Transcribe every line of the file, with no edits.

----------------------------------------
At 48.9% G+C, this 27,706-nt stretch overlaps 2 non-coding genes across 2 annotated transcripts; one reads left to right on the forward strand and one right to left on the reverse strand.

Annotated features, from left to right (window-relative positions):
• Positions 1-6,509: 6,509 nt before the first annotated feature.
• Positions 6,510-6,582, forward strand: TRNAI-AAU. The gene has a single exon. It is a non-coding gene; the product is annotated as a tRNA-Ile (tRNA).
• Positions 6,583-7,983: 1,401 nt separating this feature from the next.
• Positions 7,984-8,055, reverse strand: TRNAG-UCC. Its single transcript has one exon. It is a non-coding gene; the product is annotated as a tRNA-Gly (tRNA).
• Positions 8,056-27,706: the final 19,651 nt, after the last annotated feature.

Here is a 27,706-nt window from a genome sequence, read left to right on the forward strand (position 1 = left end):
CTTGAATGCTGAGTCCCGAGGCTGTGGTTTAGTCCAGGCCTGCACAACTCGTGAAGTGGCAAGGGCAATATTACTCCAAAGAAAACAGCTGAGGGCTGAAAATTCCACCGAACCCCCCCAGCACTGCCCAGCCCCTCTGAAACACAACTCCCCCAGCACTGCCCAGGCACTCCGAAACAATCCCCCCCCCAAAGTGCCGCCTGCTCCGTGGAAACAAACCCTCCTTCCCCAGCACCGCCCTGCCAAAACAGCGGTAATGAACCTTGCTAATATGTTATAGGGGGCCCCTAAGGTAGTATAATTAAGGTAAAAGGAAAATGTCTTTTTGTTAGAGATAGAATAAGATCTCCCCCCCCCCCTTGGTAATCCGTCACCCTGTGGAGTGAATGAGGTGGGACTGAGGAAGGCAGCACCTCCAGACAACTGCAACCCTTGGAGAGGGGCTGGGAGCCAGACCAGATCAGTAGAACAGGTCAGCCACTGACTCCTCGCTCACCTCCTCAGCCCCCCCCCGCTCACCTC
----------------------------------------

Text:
At 48.9% G+C, this 27,706-nt stretch overlaps 2 non-coding genes across 2 annotated transcripts; one reads left to right on the forward strand and one right to left on the reverse strand.

Annotated features, from left to right (window-relative positions):
• Positions 1-6,509: 6,509 nt before the first annotated feature.
• Positions 6,510-6,582, forward strand: TRNAI-AAU. The gene has a single exon. It is a non-coding gene; the product is annotated as a tRNA-Ile (tRNA).
• Positions 6,583-7,983: 1,401 nt separating this feature from the next.
• Positions 7,984-8,055, reverse strand: TRNAG-UCC. Its single transcript has one exon. It is a non-coding gene; the product is annotated as a tRNA-Gly (tRNA).
• Positions 8,056-27,706: the final 19,651 nt, after the last annotated feature.

Here is a 27,706-nt window from a genome sequence, read left to right on the forward strand (position 1 = left end):
CTTGAATGCTGAGTCCCGAGGCTGTGGTTTAGTCCAGGCCTGCACAACTCGTGAAGTGGCAAGGGCAATATTACTCCAAAGAAAACAGCTGAGGGCTGAAAATTCCACCGAACCCCCCCAGCACTGCCCAGCCCCTCTGAAACACAACTCCCCCAGCACTGCCCAGGCACTCCGAAACAATCCCCCCCCCAAAGTGCCGCCTGCTCCGTGGAAACAAACCCTCCTTCCCCAGCACCGCCCTGCCAAAACAGCGGTAATGAACCTTGCTAATATGTTATAGGGGGCCCCTAAGGTAGTATAATTAAGGTAAAAGGAAAATGTCTTTTTGTTAGAGATAGAATAAGATCTCCCCCCCCCCCTTGGTAATCCGTCACCCTGTGGAGTGAATGAGGTGGGACTGAGGAAGGCAGCACCTCCAGACAACTGCAACCCTTGGAGAGGGGCTGGGAGCCAGACCAGATCAGTAGAACAGGTCAGCCACTGACTCCTCGCTCACCTCCTCAGCCCCCCCCCGCTCACCTC